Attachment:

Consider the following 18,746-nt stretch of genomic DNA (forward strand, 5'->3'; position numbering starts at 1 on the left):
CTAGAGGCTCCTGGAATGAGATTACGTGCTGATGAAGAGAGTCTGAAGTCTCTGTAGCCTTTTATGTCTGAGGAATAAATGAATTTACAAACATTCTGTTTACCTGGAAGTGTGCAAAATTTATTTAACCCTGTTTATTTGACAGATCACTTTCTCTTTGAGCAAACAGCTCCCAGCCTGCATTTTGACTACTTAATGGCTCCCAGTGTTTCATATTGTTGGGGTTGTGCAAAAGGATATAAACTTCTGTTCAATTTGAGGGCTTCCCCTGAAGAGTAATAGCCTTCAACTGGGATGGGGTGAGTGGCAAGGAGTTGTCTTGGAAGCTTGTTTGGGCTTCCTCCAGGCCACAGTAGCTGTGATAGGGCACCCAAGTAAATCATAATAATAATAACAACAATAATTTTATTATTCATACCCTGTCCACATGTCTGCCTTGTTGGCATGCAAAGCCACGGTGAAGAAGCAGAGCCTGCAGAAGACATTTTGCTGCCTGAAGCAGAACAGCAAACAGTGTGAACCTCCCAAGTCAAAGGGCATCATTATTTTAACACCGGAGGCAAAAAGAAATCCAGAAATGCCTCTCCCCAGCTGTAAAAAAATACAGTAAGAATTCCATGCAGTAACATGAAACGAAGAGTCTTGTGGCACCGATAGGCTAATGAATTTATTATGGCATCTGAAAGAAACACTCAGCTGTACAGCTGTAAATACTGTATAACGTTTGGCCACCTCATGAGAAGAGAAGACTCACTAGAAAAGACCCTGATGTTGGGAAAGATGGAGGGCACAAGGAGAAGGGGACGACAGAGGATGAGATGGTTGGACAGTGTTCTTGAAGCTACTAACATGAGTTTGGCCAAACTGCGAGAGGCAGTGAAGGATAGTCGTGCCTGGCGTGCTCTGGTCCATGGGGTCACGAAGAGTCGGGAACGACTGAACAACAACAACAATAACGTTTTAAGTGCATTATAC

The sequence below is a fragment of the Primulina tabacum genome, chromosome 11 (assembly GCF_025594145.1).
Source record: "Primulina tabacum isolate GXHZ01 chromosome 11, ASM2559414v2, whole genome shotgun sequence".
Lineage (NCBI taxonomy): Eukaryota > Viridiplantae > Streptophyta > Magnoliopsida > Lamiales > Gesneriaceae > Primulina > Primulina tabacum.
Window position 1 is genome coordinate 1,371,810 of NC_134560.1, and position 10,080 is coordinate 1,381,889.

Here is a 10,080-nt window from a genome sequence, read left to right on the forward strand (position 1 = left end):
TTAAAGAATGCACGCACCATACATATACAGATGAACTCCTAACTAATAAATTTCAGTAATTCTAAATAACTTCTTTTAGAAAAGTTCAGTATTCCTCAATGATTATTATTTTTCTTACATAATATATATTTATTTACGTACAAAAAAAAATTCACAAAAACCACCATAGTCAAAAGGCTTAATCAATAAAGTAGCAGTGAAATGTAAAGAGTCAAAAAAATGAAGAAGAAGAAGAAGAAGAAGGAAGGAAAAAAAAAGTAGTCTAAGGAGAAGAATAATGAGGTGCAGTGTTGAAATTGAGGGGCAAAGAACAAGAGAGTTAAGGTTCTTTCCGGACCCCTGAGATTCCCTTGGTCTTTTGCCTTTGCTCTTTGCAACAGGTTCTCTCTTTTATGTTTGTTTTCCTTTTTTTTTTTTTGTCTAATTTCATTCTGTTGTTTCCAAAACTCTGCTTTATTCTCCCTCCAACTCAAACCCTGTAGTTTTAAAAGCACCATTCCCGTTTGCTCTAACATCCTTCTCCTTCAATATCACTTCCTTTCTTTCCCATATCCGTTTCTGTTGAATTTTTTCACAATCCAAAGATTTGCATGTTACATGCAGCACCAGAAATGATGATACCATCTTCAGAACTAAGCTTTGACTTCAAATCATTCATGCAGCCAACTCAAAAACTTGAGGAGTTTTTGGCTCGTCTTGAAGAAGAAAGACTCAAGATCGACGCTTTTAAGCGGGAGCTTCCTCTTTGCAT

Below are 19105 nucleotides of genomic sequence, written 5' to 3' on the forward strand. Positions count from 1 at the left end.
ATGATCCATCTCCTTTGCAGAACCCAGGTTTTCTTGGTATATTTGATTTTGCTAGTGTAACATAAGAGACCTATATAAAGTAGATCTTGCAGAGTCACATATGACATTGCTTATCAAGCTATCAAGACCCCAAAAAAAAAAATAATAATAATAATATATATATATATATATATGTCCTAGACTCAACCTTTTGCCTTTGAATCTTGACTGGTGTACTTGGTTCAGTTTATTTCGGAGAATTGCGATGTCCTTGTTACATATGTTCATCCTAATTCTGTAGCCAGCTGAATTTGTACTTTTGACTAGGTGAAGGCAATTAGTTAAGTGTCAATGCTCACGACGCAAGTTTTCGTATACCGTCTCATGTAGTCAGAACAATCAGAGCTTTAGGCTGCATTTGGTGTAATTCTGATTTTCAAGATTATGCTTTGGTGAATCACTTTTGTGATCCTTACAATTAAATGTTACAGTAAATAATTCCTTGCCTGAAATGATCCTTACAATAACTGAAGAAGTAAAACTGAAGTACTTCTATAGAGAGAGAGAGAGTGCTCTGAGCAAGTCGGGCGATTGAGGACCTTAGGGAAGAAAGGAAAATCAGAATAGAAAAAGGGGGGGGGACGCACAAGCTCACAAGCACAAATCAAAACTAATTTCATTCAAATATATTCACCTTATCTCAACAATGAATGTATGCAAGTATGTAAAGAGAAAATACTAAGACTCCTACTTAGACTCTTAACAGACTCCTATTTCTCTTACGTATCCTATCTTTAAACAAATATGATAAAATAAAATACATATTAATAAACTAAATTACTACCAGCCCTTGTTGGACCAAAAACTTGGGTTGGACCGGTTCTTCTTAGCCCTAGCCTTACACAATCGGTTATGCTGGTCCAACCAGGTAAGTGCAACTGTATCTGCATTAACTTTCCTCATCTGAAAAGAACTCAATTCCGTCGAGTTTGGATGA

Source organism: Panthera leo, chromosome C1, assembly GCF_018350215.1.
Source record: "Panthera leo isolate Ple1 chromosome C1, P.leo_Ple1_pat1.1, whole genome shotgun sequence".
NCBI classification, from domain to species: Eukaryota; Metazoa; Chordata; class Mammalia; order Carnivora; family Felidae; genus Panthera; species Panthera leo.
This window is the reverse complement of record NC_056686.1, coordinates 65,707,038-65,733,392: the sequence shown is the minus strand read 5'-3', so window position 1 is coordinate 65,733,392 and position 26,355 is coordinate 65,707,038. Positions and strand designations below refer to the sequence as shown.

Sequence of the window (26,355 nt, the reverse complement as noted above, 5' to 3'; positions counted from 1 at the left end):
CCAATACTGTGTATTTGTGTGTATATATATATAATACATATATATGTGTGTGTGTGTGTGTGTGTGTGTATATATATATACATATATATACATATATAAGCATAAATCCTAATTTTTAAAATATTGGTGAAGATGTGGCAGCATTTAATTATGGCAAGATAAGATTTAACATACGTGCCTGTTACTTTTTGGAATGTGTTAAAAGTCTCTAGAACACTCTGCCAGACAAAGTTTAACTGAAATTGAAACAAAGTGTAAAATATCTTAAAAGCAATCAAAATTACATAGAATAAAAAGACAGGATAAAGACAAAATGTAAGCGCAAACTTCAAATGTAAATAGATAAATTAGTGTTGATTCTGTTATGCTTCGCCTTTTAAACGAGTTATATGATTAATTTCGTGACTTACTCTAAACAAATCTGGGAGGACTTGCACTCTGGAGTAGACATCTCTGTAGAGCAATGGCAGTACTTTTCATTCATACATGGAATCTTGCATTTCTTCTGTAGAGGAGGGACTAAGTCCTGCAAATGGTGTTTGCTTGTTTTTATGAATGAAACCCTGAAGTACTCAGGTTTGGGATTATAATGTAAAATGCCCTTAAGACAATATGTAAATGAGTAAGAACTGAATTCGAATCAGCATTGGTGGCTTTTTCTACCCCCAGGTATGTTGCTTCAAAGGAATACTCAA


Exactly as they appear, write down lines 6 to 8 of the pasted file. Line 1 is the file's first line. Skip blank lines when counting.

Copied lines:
Window position 1 is genome coordinate 1,371,810 of NC_134560.1, and position 10,080 is coordinate 1,381,889.

Here is a 10,080-nt window from a genome sequence, read left to right on the forward strand (position 1 = left end):
TTAAAGAATGCACGCACCATACATATACAGATGAACTCCTAACTAATAAATTTCAGTAATTCTAAATAACTTCTTTTAGAAAAGTTCAGTATTCCTCAATGATTATTATTTTTCTTACATAATATATATTTATTTACGTACAAAAAAAAATTCACAAAAACCACCATAGTCAAAAGGCTTAATCAATAAAGTAGCAGTGAAATGTAAAGAGTCAAAAAAATGAAGAAGAAGAAGAAGAAGAAGGAAGGAAAAAAAAAGTAGTCTAAGGAGAAGAATAATGAGGTGCAGTGTTGAAATTGAGGGGCAAAGAACAAGAGAGTTAAGGTTCTTTCCGGACCCCTGAGATTCCCTTGGTCTTTTGCCTTTGCTCTTTGCAACAGGTTCTCTCTTTTATGTTTGTTTTCCTTTTTTTTTTTTTGTCTAATTTCATTCTGTTGTTTCCAAAACTCTGCTTTATTCTCCCTCCAACTCAAACCCTGTAGTTTTAAAAGCACCATTCCCGTTTGCTCTAACATCCTTCTCCTTCAATATCACTTCCTTTCTTTCCCATATCCGTTTCTGTTGAATTTTTTCACAATCCAAAGATTTGCATGTTACATGCAGCACCAGAAATGATGATACCATCTTCAGAACTAAGCTTTGACTTCAAATCATTCATGCAGCCAACTCAAAAACTTGAGGAGTTTTTGGCTCGTCTTGAAGAAGAAAGACTCAAGATCGACGCTTTTAAGCGGGAGCTTCCTCTTTGCAT